There can be a lot of stakeholders when it comes to writing code. Unfortunately, we can't say with confidence, even at 100% code coverage, that our code is going to be compatible with everyone's needs.

After all of the harping on why code coverage is useless as a target. I need to wrap up by saying...

Code coverage can actually be useful

I prefer to leverage code coverage as a metric. Coverage is something that we're aware of, something that we can use to make informed decisions about each codebase.

If we notice that one codebase is consistently dropping in coverage, we can take that as a sign to look a little deeper into what's going on. Is the codebase incredibly hard to test? Are the developers just not putting forth the effort to test, even when it makes sense? Maybe it's actually what we would expect from that code base, so everything is gravy.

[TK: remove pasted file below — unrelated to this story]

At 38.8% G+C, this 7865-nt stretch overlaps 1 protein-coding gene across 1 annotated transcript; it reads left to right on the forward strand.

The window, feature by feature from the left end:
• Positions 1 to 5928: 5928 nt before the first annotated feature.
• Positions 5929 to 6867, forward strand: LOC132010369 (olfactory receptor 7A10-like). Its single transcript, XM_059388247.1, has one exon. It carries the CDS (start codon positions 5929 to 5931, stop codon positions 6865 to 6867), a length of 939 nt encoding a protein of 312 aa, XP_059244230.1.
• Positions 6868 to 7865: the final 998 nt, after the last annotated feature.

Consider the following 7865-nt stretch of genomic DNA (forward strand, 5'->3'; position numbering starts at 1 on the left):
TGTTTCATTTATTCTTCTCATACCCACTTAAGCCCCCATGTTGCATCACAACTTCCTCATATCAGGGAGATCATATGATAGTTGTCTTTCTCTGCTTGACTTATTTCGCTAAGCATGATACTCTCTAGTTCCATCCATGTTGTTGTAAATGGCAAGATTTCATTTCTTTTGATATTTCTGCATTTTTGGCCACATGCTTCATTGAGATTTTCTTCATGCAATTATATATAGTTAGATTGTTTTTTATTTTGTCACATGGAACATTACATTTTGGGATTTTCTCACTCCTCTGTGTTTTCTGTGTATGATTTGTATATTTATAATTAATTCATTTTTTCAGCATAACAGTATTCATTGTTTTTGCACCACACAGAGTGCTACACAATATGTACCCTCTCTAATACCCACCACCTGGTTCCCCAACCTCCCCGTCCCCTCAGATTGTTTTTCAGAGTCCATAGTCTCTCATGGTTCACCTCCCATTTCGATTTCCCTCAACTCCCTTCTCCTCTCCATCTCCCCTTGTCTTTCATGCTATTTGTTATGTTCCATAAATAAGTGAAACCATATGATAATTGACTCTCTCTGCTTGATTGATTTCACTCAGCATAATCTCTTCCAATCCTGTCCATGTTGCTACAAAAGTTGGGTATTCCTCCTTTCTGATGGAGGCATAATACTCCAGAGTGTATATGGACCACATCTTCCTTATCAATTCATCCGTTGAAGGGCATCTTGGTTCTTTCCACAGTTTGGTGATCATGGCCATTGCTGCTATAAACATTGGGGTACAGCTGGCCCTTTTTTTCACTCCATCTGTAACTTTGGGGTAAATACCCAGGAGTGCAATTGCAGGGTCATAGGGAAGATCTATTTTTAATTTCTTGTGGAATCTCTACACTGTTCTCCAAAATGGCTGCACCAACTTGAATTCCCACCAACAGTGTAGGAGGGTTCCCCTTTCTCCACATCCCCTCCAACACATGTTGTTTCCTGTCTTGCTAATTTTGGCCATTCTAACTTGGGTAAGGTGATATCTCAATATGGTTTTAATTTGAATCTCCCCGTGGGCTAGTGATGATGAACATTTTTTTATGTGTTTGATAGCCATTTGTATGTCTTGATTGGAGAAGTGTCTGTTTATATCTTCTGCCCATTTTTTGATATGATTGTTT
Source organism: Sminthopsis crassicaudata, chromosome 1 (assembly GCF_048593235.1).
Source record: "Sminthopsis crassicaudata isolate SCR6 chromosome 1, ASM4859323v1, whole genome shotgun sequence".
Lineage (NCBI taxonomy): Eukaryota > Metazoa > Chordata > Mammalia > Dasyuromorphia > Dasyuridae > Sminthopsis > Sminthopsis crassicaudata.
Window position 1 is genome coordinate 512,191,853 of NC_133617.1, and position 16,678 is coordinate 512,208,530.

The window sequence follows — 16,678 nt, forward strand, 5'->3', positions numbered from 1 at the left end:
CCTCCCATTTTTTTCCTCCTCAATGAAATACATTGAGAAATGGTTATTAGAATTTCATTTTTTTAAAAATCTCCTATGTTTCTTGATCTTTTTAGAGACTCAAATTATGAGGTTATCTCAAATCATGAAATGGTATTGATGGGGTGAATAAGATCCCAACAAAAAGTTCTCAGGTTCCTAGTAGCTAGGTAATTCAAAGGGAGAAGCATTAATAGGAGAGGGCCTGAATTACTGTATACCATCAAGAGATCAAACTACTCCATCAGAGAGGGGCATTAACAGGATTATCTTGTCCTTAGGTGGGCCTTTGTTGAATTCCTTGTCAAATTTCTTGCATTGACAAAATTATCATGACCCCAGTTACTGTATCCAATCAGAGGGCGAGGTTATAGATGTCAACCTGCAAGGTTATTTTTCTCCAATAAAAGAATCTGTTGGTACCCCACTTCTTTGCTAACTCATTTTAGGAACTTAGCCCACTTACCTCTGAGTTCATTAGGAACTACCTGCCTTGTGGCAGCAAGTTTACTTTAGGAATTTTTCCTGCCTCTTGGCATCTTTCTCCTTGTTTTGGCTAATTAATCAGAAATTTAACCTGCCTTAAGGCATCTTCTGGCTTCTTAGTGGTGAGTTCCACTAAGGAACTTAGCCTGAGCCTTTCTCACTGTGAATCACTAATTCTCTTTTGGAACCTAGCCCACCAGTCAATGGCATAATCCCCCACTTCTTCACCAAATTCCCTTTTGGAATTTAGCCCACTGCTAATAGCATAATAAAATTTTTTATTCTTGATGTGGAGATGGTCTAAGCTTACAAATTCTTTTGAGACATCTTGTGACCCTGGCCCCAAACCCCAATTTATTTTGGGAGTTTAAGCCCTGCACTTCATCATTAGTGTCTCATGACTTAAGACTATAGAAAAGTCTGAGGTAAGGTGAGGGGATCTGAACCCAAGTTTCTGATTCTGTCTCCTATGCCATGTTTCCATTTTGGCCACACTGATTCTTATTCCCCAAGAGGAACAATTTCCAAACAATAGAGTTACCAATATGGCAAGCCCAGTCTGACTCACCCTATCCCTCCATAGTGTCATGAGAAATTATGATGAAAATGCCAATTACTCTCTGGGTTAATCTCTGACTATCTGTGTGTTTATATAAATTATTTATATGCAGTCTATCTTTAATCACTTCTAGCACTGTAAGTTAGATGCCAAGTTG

Coverage can also just let us know if we're doing an adequate amount of testing. If a mission-critical application only has 10% coverage, we should investigate the reasons for that and potentially start a quality initiative and gets some tests strapped on. It allows us to prioritize our testing initiatives without just randomly picking a codebase and start throwing tests at it.

The entire point of all of this is that setting coverage targets will just be counterproductive to your goals. We should be aware of coverage so that we can make informed decisions, but not let it impact the quality of our code just for the sake of coverage attainment.

Best of GOTO Chicago 2018

Speaking at GOTO Chicago's Open Source panel

Wow, what a week! I'll spare you from any May the fourth be with you puns (unless that in itself counts) and dive right into the best of GOTO Chicago 2018.